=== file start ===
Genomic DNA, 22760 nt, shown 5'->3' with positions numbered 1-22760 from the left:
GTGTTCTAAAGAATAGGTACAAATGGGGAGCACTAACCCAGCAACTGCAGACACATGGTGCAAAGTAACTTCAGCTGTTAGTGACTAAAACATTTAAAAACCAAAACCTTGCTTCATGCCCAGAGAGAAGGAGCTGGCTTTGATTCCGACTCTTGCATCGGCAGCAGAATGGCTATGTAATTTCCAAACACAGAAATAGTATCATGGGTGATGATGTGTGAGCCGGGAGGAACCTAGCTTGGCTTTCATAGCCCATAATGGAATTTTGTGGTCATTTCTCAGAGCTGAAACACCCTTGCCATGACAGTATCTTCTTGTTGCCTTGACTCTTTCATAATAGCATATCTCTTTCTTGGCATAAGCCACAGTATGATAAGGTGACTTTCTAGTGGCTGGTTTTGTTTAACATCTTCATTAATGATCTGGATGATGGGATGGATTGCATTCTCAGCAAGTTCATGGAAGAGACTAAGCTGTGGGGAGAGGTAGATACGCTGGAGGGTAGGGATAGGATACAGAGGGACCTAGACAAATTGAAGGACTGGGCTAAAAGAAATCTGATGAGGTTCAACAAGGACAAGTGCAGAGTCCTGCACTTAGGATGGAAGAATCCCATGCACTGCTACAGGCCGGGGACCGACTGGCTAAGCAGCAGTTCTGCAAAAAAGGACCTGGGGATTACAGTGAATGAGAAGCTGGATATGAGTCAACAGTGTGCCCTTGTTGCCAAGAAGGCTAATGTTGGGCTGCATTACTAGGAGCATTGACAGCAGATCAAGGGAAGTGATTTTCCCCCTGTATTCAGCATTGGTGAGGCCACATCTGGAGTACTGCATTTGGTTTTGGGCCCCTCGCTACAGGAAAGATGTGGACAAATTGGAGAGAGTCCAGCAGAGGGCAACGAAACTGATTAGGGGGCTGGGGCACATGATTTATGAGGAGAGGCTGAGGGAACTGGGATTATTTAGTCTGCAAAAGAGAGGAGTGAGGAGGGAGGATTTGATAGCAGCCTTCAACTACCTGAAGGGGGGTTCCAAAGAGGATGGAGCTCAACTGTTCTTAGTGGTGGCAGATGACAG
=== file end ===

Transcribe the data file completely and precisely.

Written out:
Genomic DNA, 22760 nt, shown 5'->3' with positions numbered 1-22760 from the left:
GTGTTCTAAAGAATAGGTACAAATGGGGAGCACTAACCCAGCAACTGCAGACACATGGTGCAAAGTAACTTCAGCTGTTAGTGACTAAAACATTTAAAAACCAAAACCTTGCTTCATGCCCAGAGAGAAGGAGCTGGCTTTGATTCCGACTCTTGCATCGGCAGCAGAATGGCTATGTAATTTCCAAACACAGAAATAGTATCATGGGTGATGATGTGTGAGCCGGGAGGAACCTAGCTTGGCTTTCATAGCCCATAATGGAATTTTGTGGTCATTTCTCAGAGCTGAAACACCCTTGCCATGACAGTATCTTCTTGTTGCCTTGACTCTTTCATAATAGCATATCTCTTTCTTGGCATAAGCCACAGTATGATAAGGTGACTTTCTAGTGGCTGGTTTTGTTTAACATCTTCATTAATGATCTGGATGATGGGATGGATTGCATTCTCAGCAAGTTCATGGAAGAGACTAAGCTGTGGGGAGAGGTAGATACGCTGGAGGGTAGGGATAGGATACAGAGGGACCTAGACAAATTGAAGGACTGGGCTAAAAGAAATCTGATGAGGTTCAACAAGGACAAGTGCAGAGTCCTGCACTTAGGATGGAAGAATCCCATGCACTGCTACAGGCCGGGGACCGACTGGCTAAGCAGCAGTTCTGCAAAAAAGGACCTGGGGATTACAGTGAATGAGAAGCTGGATATGAGTCAACAGTGTGCCCTTGTTGCCAAGAAGGCTAATGTTGGGCTGCATTACTAGGAGCATTGACAGCAGATCAAGGGAAGTGATTTTCCCCCTGTATTCAGCATTGGTGAGGCCACATCTGGAGTACTGCATTTGGTTTTGGGCCCCTCGCTACAGGAAAGATGTGGACAAATTGGAGAGAGTCCAGCAGAGGGCAACGAAACTGATTAGGGGGCTGGGGCACATGATTTATGAGGAGAGGCTGAGGGAACTGGGATTATTTAGTCTGCAAAAGAGAGGAGTGAGGAGGGAGGATTTGATAGCAGCCTTCAACTACCTGAAGGGGGGTTCCAAAGAGGATGGAGCTCAACTGTTCTTAGTGGTGGCAGATGACAG